The year 2014 marked 50 years since four lads from Liverpool, England, made a splash by crossing the pond and introducing their new style of rock and roll to America. The Beatles' "U.S. Invasion" in 1964 marked a change in music in the U.S. and the rest of the world and it's therefore not surprising that their influence and legacy continues on both sides of the Atlantic.
The Beatles were "born" (literally and figuratively) in the UK, though. So if you're a true fan, that's where you need to go to get your Beatles fix.
If you find yourself in the UK and in England, specifically, here are a handful of Beatles-related sites and tours you won't want to miss.
Liverpool is where it all began for the Beatles; where one fateful meeting between a young John Lennon and a slightly younger Paul McCartney at a church fete eventually led to the formation one of the most beloved musical groups of all time.
There are quite a few Beatles-related things to see and do in Liverpool, but the top one is probably the Beatles Story.
The Beatles Story is a two-part museum experience located at Liverpool's UNESCO-recognized Albert Dock and Pier Head. An audio guide leads you through exhibits that start out describing the rock, blues, and skiffle music that inspired the young Beatles and continues through the bands formation, rise to stardom and eventual breakup. If you're not a Beatles fan, you'll learn a lot here. And if you're already a Beatles know-it-all, you'll still probably learn something.
The Beatles Story is a great museum, but if you want to see some of the real-life locations related to the Fab Four, you'll want to take the Magical Mystery Tour. Offered in conjunction with the famous Cavern Club, the Magical Mystery Tour is a 2-hour tour of Beatles-related Liverpool, conducted in a psychedelic bus.
You'll stop for photos on Penny Lane, drive past the church hall where John and Paul first met, visit the gates to Strawberry Field, and see the neighborhoods and homes where John, Paul, George, and Ringo spent their formative years.
Any Beatles fan worth their salt knows that the Cavern Club was one of the first venues that the Fab Four played regularly in their early years as a group. The original Cavern Club on Mathew Street in Liverpool was sadly torn down in the 1970s to make way for a rail system, but a replacement now sits in nearly the same spot.
The new Cavern Club was built using the same floor plan as the old one, and even features bricks from the original. And it's still a great place to go in Liverpool for some live music.
Want to go behind the scenes and see the homes where some of the Beatles grew up? The homes where George and Ringo grew up are still privately owned and aren't open to the public, but John and Paul's homes are now owned by the National Trust, and to get inside them you just have to book a tour.
The tours of Mendips (251 Menlove Avenue, where John Lennon lived with his Aunt Mimi) and 20 Forthlin Road, where Paul McCartney spent his formative years, are both exceptionally well done. The houses are taken care of by a local couple on behalf of the National Trust and they also serve as your tour guides. The houses have been restored to how they would have looked back in the 1950s/60s, and the guides are full of stories about John and Paul growing up.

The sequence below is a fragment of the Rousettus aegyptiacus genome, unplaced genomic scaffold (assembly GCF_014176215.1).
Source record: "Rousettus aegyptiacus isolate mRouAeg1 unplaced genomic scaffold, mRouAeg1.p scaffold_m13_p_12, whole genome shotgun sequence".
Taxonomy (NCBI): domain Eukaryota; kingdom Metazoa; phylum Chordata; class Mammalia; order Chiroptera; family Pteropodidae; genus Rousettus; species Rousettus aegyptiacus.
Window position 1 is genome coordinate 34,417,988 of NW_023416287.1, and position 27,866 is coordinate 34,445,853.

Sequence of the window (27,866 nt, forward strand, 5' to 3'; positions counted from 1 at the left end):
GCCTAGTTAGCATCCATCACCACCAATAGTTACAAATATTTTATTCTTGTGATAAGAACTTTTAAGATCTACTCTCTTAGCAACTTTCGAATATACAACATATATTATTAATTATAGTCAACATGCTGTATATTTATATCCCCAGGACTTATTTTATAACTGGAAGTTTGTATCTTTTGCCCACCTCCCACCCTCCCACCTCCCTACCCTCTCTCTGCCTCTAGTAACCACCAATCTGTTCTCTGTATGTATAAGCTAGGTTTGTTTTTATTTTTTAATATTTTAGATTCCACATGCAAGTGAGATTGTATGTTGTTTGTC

Liverpool was where the Beatles grew up, but most of the members ended up moving to London early on. The best Beatles tours in London are London Beatles Walks, led by Richard Porter. Porter is the ultimate Beatles fan, and knows all the nooks and crannies in London that are related to the Fab Four. His Magical Mystery Tour is my favorite. On this tour, you'll see the studio where the Beatles recorded Hey Jude, the theater where the term Beatlemania was coined, the building where the band's rooftop session took place, Carnaby Street and more.
The tour ends at Abbey Road Studios and the famous zebra crossing.
Speaking of Abbey Road, even if you don't do a Beatles tour in London, you will want to visit the crossing in front of the recording studio. The Beatles recorded many of their songs at Abbey Road, and the zebra crossing was made famous on the cover of their Abbey Road album.
You can get to Abbey Road by taking the Tube to St. John's Wood station and then walking for about five minutes. You definitely won't be the only one there trying to get a crossing Abbey Road photo, but just be aware that this is a semi-busy road and local traffic doesn't always like to stop at the crossing for camera-toting tourists.
Are you a Beatles fan? Have you done any of the things on this list?
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Graduate student by day and avid traveler and blogger by night (and on weekends and during holidays), Amanda is just a small-town Ohio girl trying to balance a "normal" life with a desire to discover the world beyond her Midwest bubble. Amanda's adventurous nature and inability to say "no" have led her to some pretty amazing adventures all around the world. But she has no desire to stop exploring anytime soon. Read Amanda's blog, A Dangerous Business, or follow her on Facebook, Twitter or Google Plus.
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